Frithville Wesleyan Methodist Chapels, Lincolnshire

The 1889 chapel
Photo D Secker
Photo D Secker
The 1838 Wesleyan chapel
Photo D Secker

Frithville is a village near Boston, also referred to, in part, as Mount Pleasant. There have been two Wesleyan chapels here; both buildings, now closed, are extant.

The earliest was erected in 1838 on Westville Road, in the settlement known as Mount Pleasant. Brick-built, it seated 80. It closed in 1900 on the opening of the new chapel, but remained in use as a Sunday school until sold circa 1940. It is now a dwelling called Chapel Bungalow.

Just down the road, foundation stones for the second edifice were laid on 5th October 1899. The opening took place on 23rd February 1900, with the Rev Marmaduke Champness, founder of the Joyful News Mission (Rochdale), officiating. Although the chapel had a recorded seating capacity of 150, apparently in excess of 200 folk turned up for the event!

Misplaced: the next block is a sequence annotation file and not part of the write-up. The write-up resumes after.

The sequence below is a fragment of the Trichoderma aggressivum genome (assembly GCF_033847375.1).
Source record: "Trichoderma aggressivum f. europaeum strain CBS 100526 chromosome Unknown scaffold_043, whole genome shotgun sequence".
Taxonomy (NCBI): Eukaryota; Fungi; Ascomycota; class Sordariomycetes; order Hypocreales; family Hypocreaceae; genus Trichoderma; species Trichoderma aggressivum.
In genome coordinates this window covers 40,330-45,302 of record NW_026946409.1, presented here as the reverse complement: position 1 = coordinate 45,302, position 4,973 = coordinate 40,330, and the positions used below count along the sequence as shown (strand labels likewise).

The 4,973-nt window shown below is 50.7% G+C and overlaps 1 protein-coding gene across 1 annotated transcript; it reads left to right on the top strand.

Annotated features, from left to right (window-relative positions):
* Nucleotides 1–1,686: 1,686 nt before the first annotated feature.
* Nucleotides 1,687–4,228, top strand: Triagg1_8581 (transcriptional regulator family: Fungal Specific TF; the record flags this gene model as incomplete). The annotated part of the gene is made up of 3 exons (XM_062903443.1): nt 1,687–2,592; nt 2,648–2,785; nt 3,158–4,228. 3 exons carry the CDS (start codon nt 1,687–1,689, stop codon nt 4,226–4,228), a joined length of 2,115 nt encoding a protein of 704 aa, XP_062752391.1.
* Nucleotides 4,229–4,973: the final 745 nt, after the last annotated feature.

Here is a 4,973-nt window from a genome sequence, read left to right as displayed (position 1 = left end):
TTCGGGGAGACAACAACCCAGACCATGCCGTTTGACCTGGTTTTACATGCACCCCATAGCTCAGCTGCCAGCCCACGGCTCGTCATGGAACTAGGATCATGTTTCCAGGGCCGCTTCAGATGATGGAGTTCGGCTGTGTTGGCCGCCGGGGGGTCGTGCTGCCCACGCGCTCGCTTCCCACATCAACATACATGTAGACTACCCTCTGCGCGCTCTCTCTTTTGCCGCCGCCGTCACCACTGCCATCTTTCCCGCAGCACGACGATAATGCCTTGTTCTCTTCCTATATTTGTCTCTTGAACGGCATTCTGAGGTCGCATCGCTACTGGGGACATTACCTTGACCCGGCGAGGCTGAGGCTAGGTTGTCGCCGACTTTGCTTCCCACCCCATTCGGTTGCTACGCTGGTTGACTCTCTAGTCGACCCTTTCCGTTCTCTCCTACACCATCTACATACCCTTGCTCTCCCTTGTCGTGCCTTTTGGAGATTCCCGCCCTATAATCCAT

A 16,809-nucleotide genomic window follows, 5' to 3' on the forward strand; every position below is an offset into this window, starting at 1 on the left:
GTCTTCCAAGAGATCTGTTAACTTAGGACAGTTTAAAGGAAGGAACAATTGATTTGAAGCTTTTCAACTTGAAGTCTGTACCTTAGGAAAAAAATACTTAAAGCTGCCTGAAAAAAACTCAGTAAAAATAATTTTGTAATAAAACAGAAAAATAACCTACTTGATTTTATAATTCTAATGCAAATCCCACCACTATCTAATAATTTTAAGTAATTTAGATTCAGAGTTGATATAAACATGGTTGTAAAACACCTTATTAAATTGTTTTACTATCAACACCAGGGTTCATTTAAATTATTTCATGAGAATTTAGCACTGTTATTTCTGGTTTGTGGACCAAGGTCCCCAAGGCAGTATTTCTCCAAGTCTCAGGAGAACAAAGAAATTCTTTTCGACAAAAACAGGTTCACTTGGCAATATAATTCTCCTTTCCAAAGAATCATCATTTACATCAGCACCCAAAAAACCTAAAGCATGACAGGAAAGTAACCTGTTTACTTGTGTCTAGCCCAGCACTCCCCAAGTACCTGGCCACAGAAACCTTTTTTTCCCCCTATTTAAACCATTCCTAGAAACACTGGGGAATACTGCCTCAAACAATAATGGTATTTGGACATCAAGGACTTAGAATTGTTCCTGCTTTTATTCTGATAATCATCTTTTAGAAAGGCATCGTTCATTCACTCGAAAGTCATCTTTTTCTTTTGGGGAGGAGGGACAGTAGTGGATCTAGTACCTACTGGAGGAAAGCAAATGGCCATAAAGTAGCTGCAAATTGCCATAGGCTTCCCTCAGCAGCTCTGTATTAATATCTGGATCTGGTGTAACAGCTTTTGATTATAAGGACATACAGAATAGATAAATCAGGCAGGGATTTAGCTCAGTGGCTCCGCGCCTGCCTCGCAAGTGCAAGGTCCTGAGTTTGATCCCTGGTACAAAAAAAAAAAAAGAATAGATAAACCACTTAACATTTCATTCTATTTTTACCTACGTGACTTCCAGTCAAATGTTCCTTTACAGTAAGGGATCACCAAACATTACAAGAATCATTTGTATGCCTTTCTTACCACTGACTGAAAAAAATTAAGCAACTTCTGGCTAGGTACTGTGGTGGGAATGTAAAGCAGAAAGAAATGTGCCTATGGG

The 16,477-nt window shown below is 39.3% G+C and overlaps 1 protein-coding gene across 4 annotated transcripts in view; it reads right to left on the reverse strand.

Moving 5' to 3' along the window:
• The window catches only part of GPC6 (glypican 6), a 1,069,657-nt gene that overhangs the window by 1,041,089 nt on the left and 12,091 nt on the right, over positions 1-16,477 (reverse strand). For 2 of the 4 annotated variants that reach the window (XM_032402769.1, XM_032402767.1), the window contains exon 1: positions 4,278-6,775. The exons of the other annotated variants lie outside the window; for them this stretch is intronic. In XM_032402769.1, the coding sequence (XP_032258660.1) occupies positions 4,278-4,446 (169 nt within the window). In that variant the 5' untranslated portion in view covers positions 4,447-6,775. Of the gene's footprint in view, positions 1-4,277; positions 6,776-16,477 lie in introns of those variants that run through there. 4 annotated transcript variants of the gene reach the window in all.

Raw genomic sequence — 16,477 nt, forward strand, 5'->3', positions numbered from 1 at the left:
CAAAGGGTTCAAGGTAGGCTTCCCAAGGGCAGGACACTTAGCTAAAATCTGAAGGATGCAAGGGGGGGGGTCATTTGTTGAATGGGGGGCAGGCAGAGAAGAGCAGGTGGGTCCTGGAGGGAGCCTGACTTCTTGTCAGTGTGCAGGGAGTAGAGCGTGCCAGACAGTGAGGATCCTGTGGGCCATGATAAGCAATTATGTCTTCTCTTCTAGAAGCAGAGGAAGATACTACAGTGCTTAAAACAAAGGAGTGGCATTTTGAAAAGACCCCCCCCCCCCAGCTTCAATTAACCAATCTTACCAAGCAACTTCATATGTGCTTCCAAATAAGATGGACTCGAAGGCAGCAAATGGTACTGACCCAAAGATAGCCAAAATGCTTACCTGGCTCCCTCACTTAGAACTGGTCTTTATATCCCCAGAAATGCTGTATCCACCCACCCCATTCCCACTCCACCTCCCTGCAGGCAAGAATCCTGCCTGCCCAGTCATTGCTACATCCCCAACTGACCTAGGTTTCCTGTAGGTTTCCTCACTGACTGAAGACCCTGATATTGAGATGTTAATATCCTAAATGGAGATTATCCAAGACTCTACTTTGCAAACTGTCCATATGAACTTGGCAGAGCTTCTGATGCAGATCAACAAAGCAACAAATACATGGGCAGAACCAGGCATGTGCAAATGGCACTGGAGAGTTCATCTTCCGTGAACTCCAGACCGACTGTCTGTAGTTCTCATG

This not very large building would have given the illusion of bigness in the flat landscape. Nonetheless, it was a testament to Frithville’s Wesleyans having come a long way in sixty years.

Circuits: Boston Wesleyan to union, and Boston Centenary Methodist thereafter.

The chapel closed in 1973, although Methodist services continued for a time elsewhere – the village hall?

In 1995 it was advertised for sale at £15,000, and now stands unrestored within the curtilage of commercial premises. On the front gable end is the date stone: Wesleyan Chapel 1899.


Sources include
Wesleyan Returns of Accommodation 1873
Boston Guardian 24th February 1900
Methodist Church Buildings: Statistical Returns 1940

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